- Two engineering teams. One incredibly fast car. Decades of Motorsport experience.
- Brembo and Nissan hit the drawing board for one of the most robust braking systems yet.
- From bright yellow paint to cooling holes, a look at the GT-R NISMO’s Brembo braking system.
The 2020 Nissan GT-R NISMO’s engine is homemade; hand-assembled in a special clean room by skilled technicians known as Takumi craftsmen. With a turbocharger design inspired by the GT-R GT3 race car, a six-speed dual-clutch transmission, and numerous weight reduction measures throughout, the GT-R NISMO is as much monster as it is machine. This explains the Godzilla moniker. When you’re running around with 600 horsepower and 481 lb-ft. of torque, you will crush any roadway.
But keeping it all under control? That’s another story.
As we wade through the buildings toward the center of town, here’s a look at the 2020 Nissan GT-R NISMO’s Brembo Braking System.
2020 Nissan GT-R NISMO: Setting The Stage
A larger, more robust braking system was necessary to rein in the fire-breathing dragon that is the GT-R NISMO. Development teams from Brembo and Nissan hit the drawing board, envisioning a carbon ceramic system accented by bespoke calipers. Engineers from both teams elaborated on ways to make the components more durable, more responsive, and ultimately lighter.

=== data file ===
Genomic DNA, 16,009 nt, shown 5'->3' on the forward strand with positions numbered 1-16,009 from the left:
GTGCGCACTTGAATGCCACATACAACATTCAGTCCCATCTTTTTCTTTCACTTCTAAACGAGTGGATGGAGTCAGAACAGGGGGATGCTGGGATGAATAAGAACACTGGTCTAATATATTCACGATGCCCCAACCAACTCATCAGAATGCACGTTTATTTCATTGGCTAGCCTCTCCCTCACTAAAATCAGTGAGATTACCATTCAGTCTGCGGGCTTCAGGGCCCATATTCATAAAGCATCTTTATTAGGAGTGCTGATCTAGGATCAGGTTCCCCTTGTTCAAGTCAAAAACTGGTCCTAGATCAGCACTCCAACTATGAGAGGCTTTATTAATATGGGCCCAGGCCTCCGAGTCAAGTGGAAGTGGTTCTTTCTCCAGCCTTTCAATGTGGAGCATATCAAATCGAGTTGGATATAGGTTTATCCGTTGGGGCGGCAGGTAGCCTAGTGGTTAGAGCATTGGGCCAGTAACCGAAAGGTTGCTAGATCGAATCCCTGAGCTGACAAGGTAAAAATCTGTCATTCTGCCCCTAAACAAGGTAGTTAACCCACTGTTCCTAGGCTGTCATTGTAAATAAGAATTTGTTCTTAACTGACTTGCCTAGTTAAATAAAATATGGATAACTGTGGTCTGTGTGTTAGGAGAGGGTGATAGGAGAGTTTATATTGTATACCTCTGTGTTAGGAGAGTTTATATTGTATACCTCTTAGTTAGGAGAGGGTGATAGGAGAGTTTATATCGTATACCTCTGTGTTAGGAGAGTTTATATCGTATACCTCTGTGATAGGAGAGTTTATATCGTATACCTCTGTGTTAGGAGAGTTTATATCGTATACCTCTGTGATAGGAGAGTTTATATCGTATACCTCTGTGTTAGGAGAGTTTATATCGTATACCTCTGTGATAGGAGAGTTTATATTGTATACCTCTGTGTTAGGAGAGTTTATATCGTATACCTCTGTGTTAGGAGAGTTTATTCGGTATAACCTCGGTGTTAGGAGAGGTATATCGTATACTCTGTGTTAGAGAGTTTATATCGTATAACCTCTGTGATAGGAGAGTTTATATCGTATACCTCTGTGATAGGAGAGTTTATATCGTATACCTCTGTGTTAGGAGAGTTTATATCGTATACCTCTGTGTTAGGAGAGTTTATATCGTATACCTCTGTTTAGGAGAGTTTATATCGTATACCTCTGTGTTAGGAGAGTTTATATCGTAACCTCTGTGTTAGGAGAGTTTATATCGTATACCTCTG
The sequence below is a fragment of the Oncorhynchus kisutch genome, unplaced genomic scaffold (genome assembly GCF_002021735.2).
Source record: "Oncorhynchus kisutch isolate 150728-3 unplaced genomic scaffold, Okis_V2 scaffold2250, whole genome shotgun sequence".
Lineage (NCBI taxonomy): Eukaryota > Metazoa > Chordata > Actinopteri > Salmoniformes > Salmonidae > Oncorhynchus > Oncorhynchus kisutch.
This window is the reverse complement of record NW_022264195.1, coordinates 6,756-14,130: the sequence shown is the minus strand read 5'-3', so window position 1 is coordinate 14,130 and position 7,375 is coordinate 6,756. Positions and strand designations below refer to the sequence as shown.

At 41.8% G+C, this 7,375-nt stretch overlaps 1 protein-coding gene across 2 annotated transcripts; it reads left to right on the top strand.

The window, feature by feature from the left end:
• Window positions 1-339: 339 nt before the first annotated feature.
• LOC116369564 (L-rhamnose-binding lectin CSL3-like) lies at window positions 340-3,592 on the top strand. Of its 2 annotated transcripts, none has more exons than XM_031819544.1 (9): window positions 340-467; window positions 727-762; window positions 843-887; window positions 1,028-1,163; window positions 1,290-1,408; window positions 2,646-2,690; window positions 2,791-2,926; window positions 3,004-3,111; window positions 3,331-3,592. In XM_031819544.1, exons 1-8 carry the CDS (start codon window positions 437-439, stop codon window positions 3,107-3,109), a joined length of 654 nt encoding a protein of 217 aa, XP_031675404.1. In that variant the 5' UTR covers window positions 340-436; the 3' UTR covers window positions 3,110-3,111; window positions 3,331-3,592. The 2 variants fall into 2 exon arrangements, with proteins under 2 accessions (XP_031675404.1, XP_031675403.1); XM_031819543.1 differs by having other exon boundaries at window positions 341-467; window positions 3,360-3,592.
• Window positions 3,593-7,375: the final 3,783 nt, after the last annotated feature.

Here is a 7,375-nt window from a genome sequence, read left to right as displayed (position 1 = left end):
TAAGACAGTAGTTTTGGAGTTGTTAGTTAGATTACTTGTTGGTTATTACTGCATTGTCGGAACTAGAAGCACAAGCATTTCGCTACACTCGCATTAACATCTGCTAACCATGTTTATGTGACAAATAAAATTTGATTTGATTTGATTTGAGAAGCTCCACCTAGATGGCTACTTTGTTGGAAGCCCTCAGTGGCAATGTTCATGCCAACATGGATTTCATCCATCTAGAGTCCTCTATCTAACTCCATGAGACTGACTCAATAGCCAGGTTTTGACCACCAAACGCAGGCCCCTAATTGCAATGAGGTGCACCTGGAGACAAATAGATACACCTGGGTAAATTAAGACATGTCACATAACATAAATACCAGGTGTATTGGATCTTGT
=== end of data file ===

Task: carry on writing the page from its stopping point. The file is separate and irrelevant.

“The bar is always higher on the next generation of a vehicle,” explained Dan Sandberg, Brembo North America President and CEO. “The GT-R NISMO is lighter than its predecessor, the 600 horsepower being the biggest difference compared to the last generation.”
Carbon fiber decorates a large area of the new GT-R NISMO’s body. The front and rear bumpers, front fenders, hood, roof, side sill covers, trunk, and rear spoiler are all carbon fiber. Usage of the material here cuts 23 lbs. from the car, with another 44 lbs. shaved off through other upgrades and new components. Cutting weight means the engine’s power (resulting from a twin-turbo in this instance) is all that much more effective. And thus, the braking system must be too.
“The process, like with many of our customers, especially on a second-generation project, is to improve driver feel and stopping power while contributing to the weight loss of the overall vehicle,” Sandberg said.
The Benefit of Experience
Brembo stops rocket ships like the 2020 Nissan GT-R NISMO on the daily. The company’s namesake is associated with the world’s most powerful racing machines already, like Formula 1 and Indy cars. Brembo holds more than 400 Motorsport titles and championships; and each has given the brake manufacturer a unique perspective when it comes to road-going cars. For example, Brembo was able to leverage their experience as the brake supplier of the latest generation of GT-R NISMO race cars.
“Even though those brake components, per GT series rules, were cast iron, there were lessons to be learned that were brought forward to the street cars,” Sandberg said. “Like equalizing the pressure across the pads; wear rates of the pads, and overall brake feel through proportioning of front-to-back brake pressure.”
He elaborated further, referencing Brembo’s extensive history in Formula 1 and at Le Mans.
“It aided in the design of this system for the GT-R NISMO,” Sandberg continued. “Take the Formula 1 extremes of a sprint race, combine the data for longevity by winning Le Mans on one set of discs and pads, and you have some good data to engineer a brake system for a road car.”
The Magic Formula